The future of the Royal Deeside Railway tourist attraction is under threat unless a funding shortfall can be met through donations.
The heritage railway, at Milton of Crathes, near Banchory, is appealing for would-be-passengers to support it financially through some of its toughest times.
It was forced to remain closed this tourist season due to coronavirus lockdown restrictions.
All events on the one-mile stretch of track along the River Dee had to be called off and the hundreds of supporters who would usually visit the track, centre and cafe have had to stay away.
Hopes of being able to reopen in time for the popular annual festive activities look to have been dashed too.
Dismayed Royal Deeside Railway Preservation Society chairman James West said the volunteers had been left disappointed and were now wondering whether 2021 will bring any better news.
“Unfortunately, due to Covid-19 all the train services and events at the Royal Deeside Railway have had to be cancelled,” he said.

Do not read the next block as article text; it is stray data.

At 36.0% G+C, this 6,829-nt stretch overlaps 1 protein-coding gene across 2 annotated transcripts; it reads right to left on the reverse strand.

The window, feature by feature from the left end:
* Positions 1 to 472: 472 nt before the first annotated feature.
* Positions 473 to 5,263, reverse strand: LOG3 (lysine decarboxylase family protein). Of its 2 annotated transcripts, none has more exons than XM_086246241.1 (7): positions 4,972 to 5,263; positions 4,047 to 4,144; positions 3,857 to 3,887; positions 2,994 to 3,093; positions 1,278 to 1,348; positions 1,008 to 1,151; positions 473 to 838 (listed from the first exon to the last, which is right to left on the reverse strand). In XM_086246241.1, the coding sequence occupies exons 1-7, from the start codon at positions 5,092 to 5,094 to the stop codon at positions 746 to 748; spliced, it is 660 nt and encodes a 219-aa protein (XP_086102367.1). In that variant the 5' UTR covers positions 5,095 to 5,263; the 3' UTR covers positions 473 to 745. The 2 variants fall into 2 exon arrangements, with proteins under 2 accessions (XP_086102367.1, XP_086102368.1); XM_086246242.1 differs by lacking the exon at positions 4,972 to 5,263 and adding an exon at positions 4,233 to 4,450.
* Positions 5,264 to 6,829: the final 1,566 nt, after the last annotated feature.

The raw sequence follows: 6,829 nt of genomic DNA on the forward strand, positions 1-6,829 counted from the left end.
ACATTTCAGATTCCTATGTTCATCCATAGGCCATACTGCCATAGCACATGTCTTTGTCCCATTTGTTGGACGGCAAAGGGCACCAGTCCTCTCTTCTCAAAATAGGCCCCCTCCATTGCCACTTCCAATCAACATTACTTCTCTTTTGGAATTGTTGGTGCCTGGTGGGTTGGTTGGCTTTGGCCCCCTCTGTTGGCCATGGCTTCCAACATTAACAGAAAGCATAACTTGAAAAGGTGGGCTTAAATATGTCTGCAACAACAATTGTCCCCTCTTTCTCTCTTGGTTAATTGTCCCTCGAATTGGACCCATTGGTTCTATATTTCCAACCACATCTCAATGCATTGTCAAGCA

“The volunteers were hoping that they would be able to operate their successful Santa Specials as usual, but this is no longer possible.”
Ticket sales for a return journey on the standard gauge steam and diesel hauled heritage railway, lasting around 15 to 20 minutes, are usually enough to keep the charity on track.
But volunteers say 2020 has been a “tough year for everyone”, with their attraction no different.
And with no guaranteed they can restart journeys in 2021 they are concerned for the railway’s finances.
“While we have had no income this year, we continue to pay bills and maintenance costs,” Mr West said.
“Consequently, the railway now has a funding shortfall, and there is no guarantee services can restart in 2021, when they would have been operating through Birkenbaud crossing to the new Riverside Halt platform.”
He said the society was now appealing to the “friends, supporters and passengers who would normally travel along the length of the railway” to support it in its hour of need and donate to the cause.
The original Deeside railway was once patronised by the Royal Family and other visitors to Balmoral Castle.
It closed in 1966 as a result of the Beeching cuts but the preservation society has been working to restore parts of the line since 2003.
For many years, the hope has been to gradually extend the line until it reaches Banchory.
Donations can be made online at www.deeside-railway.co.uk.